Community Center Comeback
Some who know her allege that Hampton-Hawkins stole to feed a gambling addiction. Thomas Miree, who chaired the emergency board that took over after the fraud was discovered, believes she actually made off with double the amount she admitted to taking. Everyone agrees that she left the center nearly bankrupt.
As Hampton-Hawkins bled the agency of funds, she left bills unpaid and routine maintenance undone. She sold off part of the center's abandoned camp on Clear Lake, and its impressive headquarters on North Main became shabby and little used.
Yet, just two and a half years later, Whiten has engineered a remarkable turnaround. With the help of her board of directors, she's restored the center's reputation, stabilized it financially, and developed new programs. And she's begun to answer a question that haunted the center even before the scandal broke: how can an agency created to serve a segregated black community find its place in the twenty-first century?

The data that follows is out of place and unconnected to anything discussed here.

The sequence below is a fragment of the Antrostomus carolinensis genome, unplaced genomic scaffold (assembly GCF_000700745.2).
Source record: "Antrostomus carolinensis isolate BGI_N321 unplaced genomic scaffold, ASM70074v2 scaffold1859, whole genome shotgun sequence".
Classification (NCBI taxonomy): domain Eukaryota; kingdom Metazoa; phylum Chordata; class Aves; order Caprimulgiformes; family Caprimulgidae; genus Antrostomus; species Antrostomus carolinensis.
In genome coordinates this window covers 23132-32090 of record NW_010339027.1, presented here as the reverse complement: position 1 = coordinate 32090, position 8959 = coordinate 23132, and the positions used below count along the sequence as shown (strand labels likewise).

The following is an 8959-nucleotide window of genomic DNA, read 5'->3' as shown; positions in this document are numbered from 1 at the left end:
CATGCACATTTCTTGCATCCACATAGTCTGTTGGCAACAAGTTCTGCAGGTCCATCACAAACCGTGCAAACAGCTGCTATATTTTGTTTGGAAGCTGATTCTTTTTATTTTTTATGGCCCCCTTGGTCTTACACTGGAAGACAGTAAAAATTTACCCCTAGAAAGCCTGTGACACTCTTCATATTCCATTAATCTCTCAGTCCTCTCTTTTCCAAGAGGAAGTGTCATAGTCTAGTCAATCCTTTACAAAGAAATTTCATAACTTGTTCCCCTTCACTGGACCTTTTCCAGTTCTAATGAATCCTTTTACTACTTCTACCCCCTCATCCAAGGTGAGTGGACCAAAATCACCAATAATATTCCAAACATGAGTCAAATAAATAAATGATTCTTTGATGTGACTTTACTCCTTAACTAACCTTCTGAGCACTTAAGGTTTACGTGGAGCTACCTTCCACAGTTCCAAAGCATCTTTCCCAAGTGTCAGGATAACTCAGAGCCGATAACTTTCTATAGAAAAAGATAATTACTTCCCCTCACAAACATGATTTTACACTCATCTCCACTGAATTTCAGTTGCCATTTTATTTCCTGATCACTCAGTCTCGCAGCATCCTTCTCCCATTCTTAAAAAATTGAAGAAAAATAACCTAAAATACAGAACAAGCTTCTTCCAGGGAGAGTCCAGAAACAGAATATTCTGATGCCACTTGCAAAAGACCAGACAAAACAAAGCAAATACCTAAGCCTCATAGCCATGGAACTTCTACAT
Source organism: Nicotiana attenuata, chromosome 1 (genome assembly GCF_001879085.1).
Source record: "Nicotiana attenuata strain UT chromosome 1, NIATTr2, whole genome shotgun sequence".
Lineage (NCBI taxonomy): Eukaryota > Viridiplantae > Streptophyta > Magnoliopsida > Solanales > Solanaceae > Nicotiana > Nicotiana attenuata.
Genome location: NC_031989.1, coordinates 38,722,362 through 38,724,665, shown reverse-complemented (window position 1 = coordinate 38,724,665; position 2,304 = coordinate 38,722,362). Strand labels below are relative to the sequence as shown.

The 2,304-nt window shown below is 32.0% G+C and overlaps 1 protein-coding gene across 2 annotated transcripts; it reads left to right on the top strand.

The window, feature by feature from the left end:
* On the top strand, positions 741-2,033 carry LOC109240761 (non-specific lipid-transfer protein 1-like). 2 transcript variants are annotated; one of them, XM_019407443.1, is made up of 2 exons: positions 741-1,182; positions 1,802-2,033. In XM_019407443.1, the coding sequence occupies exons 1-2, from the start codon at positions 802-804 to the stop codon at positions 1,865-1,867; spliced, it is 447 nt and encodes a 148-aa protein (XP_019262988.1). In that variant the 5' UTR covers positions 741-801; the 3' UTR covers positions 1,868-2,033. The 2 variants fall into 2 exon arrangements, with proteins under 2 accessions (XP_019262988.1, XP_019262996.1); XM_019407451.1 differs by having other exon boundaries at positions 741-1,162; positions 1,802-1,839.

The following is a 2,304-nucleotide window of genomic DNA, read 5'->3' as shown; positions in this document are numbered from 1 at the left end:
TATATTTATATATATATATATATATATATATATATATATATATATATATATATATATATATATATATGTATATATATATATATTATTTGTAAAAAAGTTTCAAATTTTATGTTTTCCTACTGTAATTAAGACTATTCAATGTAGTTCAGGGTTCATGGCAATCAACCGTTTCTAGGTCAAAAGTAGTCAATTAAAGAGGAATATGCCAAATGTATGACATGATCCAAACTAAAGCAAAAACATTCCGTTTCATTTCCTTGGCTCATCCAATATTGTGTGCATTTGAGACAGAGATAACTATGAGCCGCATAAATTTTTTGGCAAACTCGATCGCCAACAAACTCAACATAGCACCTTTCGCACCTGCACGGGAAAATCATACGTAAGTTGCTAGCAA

Savonia Carson, Doug Williams, and Walter Hill devoted their lives to building what Ann Hampton-Hawkins nearly destroyed.
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